(CTN News) – Despite facing several other lawsuits and federal investigations related to the same technology, Tesla won its first US trial on Tuesday over allegations that its Autopilot driver assistance feature caused a death.
That’s Tesla’s second big win this year, in which juries haven’t found its software to be defective. Tesla’s Autopilot and Full Self-Driving (FSD) systems are crucial to Tesla’s future, but they’ve drawn regulatory and legal scrutiny.
A civil court ruling shows arguments are gaining traction: when something goes wrong on the road, drivers are ultimately responsible.
An autopilot system on the Model 3 caused Micah Lee’s car to suddenly veer off the highway east of Los Angeles, hit a palm tree and burst into flames, all within seconds, according to the lawsuit filed in Riverside County Superior Court.
Lee died in the 2019 crash, along with two passengers, including an 8-year-old boy who was disembowelled. There was gruesome testimony about the passengers’ injuries, and the plaintiffs asked for $400 million plus punitive damages.
Tesla denied liability, saying Lee drank before getting behind the wheel. Also, it wasn’t clear whether Autopilot was engaged when the crash happened.
A jury of 12 found the vehicle didn’t have a manufacturing defect. Vote was 9-3 on the fourth day of deliberations.
Plaintiff’s attorney Jonathan Michaels expressed disappointment in the verdict, but said was “pushed to its limits” during the trial.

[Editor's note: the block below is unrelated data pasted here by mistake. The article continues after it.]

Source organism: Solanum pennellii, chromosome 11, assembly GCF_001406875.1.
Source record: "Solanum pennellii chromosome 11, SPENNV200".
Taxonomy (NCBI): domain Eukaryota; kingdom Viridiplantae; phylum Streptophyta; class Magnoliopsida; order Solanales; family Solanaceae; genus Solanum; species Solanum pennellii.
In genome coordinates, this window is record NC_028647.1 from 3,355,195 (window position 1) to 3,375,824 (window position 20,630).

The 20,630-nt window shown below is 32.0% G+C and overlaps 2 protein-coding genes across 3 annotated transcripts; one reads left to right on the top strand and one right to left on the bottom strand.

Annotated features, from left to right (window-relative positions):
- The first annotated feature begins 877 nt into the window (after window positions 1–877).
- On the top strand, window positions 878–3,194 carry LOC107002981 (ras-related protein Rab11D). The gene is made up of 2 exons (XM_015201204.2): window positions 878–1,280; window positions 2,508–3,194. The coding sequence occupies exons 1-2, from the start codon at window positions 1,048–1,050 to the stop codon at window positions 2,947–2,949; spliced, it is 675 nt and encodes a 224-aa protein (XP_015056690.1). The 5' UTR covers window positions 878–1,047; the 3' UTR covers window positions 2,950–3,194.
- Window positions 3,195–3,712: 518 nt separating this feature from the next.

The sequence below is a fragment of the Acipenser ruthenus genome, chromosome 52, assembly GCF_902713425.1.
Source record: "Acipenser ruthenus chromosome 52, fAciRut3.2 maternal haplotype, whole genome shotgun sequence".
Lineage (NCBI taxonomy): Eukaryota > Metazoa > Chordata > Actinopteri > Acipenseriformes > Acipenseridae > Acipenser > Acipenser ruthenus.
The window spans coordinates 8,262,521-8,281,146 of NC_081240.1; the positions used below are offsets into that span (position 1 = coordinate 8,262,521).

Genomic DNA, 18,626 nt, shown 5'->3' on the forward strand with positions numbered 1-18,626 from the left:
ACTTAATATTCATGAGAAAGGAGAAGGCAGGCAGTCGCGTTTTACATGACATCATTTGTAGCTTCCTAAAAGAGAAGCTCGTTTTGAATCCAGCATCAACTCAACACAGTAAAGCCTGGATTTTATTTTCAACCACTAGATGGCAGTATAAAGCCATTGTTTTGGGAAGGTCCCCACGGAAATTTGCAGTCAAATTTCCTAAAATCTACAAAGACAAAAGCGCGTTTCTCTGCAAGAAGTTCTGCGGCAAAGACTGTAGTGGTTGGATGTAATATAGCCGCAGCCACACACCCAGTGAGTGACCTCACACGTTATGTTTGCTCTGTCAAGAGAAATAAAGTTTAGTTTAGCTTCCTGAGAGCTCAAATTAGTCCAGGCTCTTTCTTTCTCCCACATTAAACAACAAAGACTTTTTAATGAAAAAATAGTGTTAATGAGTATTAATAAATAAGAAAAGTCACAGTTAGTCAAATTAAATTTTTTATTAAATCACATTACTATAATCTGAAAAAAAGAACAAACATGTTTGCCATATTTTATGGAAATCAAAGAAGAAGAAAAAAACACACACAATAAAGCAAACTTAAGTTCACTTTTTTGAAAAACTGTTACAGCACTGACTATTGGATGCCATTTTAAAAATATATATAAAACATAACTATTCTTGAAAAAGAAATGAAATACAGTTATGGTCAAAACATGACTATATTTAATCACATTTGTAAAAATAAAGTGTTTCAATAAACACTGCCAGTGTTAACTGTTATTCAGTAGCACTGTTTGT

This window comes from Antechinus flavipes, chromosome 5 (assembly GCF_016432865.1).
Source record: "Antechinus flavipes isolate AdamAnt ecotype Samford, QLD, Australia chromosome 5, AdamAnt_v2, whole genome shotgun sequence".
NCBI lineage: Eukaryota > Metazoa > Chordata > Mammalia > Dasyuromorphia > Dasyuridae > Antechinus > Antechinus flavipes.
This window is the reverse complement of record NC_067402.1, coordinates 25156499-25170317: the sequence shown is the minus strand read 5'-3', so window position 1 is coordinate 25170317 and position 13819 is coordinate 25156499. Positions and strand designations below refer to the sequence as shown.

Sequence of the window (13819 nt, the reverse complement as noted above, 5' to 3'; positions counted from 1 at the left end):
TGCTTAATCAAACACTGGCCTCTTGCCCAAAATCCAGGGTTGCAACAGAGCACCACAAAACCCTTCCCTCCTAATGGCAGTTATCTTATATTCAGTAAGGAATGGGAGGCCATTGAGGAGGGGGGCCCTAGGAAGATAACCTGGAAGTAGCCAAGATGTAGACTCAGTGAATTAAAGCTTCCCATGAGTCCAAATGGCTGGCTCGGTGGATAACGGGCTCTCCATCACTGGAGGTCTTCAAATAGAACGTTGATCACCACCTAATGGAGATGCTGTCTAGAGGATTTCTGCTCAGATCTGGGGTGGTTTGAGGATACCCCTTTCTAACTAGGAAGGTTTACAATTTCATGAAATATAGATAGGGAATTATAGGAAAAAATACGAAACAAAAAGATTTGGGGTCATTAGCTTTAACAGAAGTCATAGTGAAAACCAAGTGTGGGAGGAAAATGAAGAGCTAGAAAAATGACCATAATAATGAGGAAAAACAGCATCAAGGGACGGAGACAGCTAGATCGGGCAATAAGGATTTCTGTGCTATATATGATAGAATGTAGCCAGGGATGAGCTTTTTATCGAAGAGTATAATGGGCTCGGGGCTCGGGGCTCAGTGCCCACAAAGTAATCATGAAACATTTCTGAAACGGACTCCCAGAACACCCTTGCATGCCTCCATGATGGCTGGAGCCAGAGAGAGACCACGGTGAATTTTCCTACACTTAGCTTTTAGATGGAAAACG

According to him, the verdict still casts a shadow of uncertainty because of the jury’s prolonged deliberations.
Tesla says its cars are well-designed and safer. According to the company, the jury’s decision was right.
Tesla won an earlier trial in Los Angeles in April by saying its technology requires human monitoring, despite names like “Autopilot” and “Full Self-Driving”.
In that case, a Model S swerved into the curb and injured its driver, and jurors told Reuters that they thought Tesla warned drivers about its system and driver distraction was at fault.
Law professor Bryant Walker Smith says the verdicts show “our juries still really believe that the buck stops with the person in the driver’s seat.”
Matthew Wansley, a former general counsel of nuTonomy and associate professor at Cardozo School of Law, said the Riverside case had unique steering issues.
Plaintiffs in other lawsuits claim Autopilot is defectively designed, leading drivers to abuse it. Riverside’s jury was only asked to determine whether there was a manufacturing defect.
Wansley said, “I’d find this confusing as a juror.”
After rising more than 2%, Tesla shares closed up 1.76%.
Plaintiff’s lawyer showed jurors an internal Tesla safety analysis from 2017 that identified “incorrect steering command” as a defect.
According to a Tesla lawyer, the safety analysis didn’t find anything wrong with the car, but instead was meant to help address any problems. After the crash, the automaker built a system that prevents Autopilot from making the turn.
Tesla engineer Eloy Rubio Blanco rejected a plaintiff lawyer’s suggestion that name its driver-assist feature “Full Self-Driving” because it wanted people to think its systems had more abilities than they did.
In a trial transcript seen by Reuters, Rubio said: “Do I think our drivers think our cars are autonomous?”
US Justice Department is looking into self-driving claims. As well, NHTSA is investigating Autopilot after identifying more than a dozen crashes in which vehicles hit stationary emergency vehicles.
Sam Abuelsamid, an analyst at Guidehouse Insights, said Tesla’s disclaimers give it powerful defences.
Tesla will be hard to beat in court on a liability claim, he said. Regulators need to address this.”